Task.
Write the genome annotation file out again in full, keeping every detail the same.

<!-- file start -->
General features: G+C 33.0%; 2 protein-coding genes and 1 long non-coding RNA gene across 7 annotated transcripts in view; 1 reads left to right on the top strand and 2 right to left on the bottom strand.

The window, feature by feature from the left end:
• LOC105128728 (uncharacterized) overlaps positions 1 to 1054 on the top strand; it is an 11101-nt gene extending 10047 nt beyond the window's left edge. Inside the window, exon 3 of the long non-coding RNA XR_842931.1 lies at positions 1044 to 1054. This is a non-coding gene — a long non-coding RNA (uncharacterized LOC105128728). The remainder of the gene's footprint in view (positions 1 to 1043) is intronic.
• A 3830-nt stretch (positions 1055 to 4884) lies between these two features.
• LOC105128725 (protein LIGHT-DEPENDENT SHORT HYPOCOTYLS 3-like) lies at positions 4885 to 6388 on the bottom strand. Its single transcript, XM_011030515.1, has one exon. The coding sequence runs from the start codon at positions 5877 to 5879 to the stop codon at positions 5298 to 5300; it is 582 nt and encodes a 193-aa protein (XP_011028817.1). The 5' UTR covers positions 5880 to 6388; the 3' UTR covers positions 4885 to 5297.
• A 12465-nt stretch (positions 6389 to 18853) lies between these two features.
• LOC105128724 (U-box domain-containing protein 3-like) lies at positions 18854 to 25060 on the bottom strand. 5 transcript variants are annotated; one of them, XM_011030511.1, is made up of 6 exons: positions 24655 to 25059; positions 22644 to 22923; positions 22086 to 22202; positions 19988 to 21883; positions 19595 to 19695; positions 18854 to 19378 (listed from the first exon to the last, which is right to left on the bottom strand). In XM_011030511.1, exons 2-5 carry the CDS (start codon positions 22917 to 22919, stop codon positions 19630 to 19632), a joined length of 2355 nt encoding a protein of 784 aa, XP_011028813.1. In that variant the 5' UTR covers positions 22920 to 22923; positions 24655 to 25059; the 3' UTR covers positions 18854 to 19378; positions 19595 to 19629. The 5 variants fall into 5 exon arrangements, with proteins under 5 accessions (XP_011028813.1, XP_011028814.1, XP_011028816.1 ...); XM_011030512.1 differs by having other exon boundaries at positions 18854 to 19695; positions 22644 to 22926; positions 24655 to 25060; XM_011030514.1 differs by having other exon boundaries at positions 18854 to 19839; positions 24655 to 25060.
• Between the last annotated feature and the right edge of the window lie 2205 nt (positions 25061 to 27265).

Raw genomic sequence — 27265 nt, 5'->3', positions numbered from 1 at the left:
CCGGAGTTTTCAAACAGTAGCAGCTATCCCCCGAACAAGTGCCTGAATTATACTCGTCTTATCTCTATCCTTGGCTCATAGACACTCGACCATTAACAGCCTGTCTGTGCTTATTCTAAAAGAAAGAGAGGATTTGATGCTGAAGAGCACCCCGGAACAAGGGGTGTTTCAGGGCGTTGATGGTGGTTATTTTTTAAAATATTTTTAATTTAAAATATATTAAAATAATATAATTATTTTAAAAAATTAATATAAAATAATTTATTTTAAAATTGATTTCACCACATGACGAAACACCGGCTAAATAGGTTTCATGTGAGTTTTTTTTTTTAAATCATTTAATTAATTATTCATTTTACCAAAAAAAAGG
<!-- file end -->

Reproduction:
General features: G+C 33.0%; 2 protein-coding genes and 1 long non-coding RNA gene across 7 annotated transcripts in view; 1 reads left to right on the top strand and 2 right to left on the bottom strand.

The window, feature by feature from the left end:
• LOC105128728 (uncharacterized) overlaps positions 1 to 1054 on the top strand; it is an 11101-nt gene extending 10047 nt beyond the window's left edge. Inside the window, exon 3 of the long non-coding RNA XR_842931.1 lies at positions 1044 to 1054. This is a non-coding gene — a long non-coding RNA (uncharacterized LOC105128728). The remainder of the gene's footprint in view (positions 1 to 1043) is intronic.
• A 3830-nt stretch (positions 1055 to 4884) lies between these two features.
• LOC105128725 (protein LIGHT-DEPENDENT SHORT HYPOCOTYLS 3-like) lies at positions 4885 to 6388 on the bottom strand. Its single transcript, XM_011030515.1, has one exon. The coding sequence runs from the start codon at positions 5877 to 5879 to the stop codon at positions 5298 to 5300; it is 582 nt and encodes a 193-aa protein (XP_011028817.1). The 5' UTR covers positions 5880 to 6388; the 3' UTR covers positions 4885 to 5297.
• A 12465-nt stretch (positions 6389 to 18853) lies between these two features.
• LOC105128724 (U-box domain-containing protein 3-like) lies at positions 18854 to 25060 on the bottom strand. 5 transcript variants are annotated; one of them, XM_011030511.1, is made up of 6 exons: positions 24655 to 25059; positions 22644 to 22923; positions 22086 to 22202; positions 19988 to 21883; positions 19595 to 19695; positions 18854 to 19378 (listed from the first exon to the last, which is right to left on the bottom strand). In XM_011030511.1, exons 2-5 carry the CDS (start codon positions 22917 to 22919, stop codon positions 19630 to 19632), a joined length of 2355 nt encoding a protein of 784 aa, XP_011028813.1. In that variant the 5' UTR covers positions 22920 to 22923; positions 24655 to 25059; the 3' UTR covers positions 18854 to 19378; positions 19595 to 19629. The 5 variants fall into 5 exon arrangements, with proteins under 5 accessions (XP_011028813.1, XP_011028814.1, XP_011028816.1 ...); XM_011030512.1 differs by having other exon boundaries at positions 18854 to 19695; positions 22644 to 22926; positions 24655 to 25060; XM_011030514.1 differs by having other exon boundaries at positions 18854 to 19839; positions 24655 to 25060.
• Between the last annotated feature and the right edge of the window lie 2205 nt (positions 25061 to 27265).

Raw genomic sequence — 27265 nt, 5'->3', positions numbered from 1 at the left:
CCGGAGTTTTCAAACAGTAGCAGCTATCCCCCGAACAAGTGCCTGAATTATACTCGTCTTATCTCTATCCTTGGCTCATAGACACTCGACCATTAACAGCCTGTCTGTGCTTATTCTAAAAGAAAGAGAGGATTTGATGCTGAAGAGCACCCCGGAACAAGGGGTGTTTCAGGGCGTTGATGGTGGTTATTTTTTAAAATATTTTTAATTTAAAATATATTAAAATAATATAATTATTTTAAAAAATTAATATAAAATAATTTATTTTAAAATTGATTTCACCACATGACGAAACACCGGCTAAATAGGTTTCATGTGAGTTTTTTTTTTTAAATCATTTAATTAATTATTCATTTTACCAAAAAAAAGG